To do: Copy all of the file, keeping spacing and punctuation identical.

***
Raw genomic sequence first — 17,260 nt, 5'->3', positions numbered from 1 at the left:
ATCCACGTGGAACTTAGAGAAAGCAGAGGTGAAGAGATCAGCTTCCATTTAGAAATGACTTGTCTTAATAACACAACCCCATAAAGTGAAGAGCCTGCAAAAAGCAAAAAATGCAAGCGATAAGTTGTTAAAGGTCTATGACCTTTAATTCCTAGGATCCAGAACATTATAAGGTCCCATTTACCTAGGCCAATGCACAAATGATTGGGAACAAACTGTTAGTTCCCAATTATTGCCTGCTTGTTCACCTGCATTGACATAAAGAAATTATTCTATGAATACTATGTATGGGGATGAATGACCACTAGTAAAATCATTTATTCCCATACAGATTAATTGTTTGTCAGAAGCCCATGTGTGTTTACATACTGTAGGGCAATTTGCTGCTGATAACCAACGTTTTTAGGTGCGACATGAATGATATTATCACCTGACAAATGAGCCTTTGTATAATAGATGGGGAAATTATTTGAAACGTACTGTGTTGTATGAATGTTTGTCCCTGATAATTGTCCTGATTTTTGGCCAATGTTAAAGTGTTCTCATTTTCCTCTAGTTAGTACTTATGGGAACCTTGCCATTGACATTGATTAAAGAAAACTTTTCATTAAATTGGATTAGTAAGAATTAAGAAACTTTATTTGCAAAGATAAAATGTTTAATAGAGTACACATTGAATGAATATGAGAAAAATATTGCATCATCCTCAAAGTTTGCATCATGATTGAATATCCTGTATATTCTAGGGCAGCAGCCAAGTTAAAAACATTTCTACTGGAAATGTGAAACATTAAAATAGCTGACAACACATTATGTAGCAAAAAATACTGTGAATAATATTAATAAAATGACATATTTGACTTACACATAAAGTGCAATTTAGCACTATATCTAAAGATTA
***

Raw genomic sequence first — 17,260 nt, 5'->3', positions numbered from 1 at the left:
ATCCACGTGGAACTTAGAGAAAGCAGAGGTGAAGAGATCAGCTTCCATTTAGAAATGACTTGTCTTAATAACACAACCCCATAAAGTGAAGAGCCTGCAAAAAGCAAAAAATGCAAGCGATAAGTTGTTAAAGGTCTATGACCTTTAATTCCTAGGATCCAGAACATTATAAGGTCCCATTTACCTAGGCCAATGCACAAATGATTGGGAACAAACTGTTAGTTCCCAATTATTGCCTGCTTGTTCACCTGCATTGACATAAAGAAATTATTCTATGAATACTATGTATGGGGATGAATGACCACTAGTAAAATCATTTATTCCCATACAGATTAATTGTTTGTCAGAAGCCCATGTGTGTTTACATACTGTAGGGCAATTTGCTGCTGATAACCAACGTTTTTAGGTGCGACATGAATGATATTATCACCTGACAAATGAGCCTTTGTATAATAGATGGGGAAATTATTTGAAACGTACTGTGTTGTATGAATGTTTGTCCCTGATAATTGTCCTGATTTTTGGCCAATGTTAAAGTGTTCTCATTTTCCTCTAGTTAGTACTTATGGGAACCTTGCCATTGACATTGATTAAAGAAAACTTTTCATTAAATTGGATTAGTAAGAATTAAGAAACTTTATTTGCAAAGATAAAATGTTTAATAGAGTACACATTGAATGAATATGAGAAAAATATTGCATCATCCTCAAAGTTTGCATCATGATTGAATATCCTGTATATTCTAGGGCAGCAGCCAAGTTAAAAACATTTCTACTGGAAATGTGAAACATTAAAATAGCTGACAACACATTATGTAGCAAAAAATACTGTGAATAATATTAATAAAATGACATATTTGACTTACACATAAAGTGCAATTTAGCACTATATCTAAAGATTA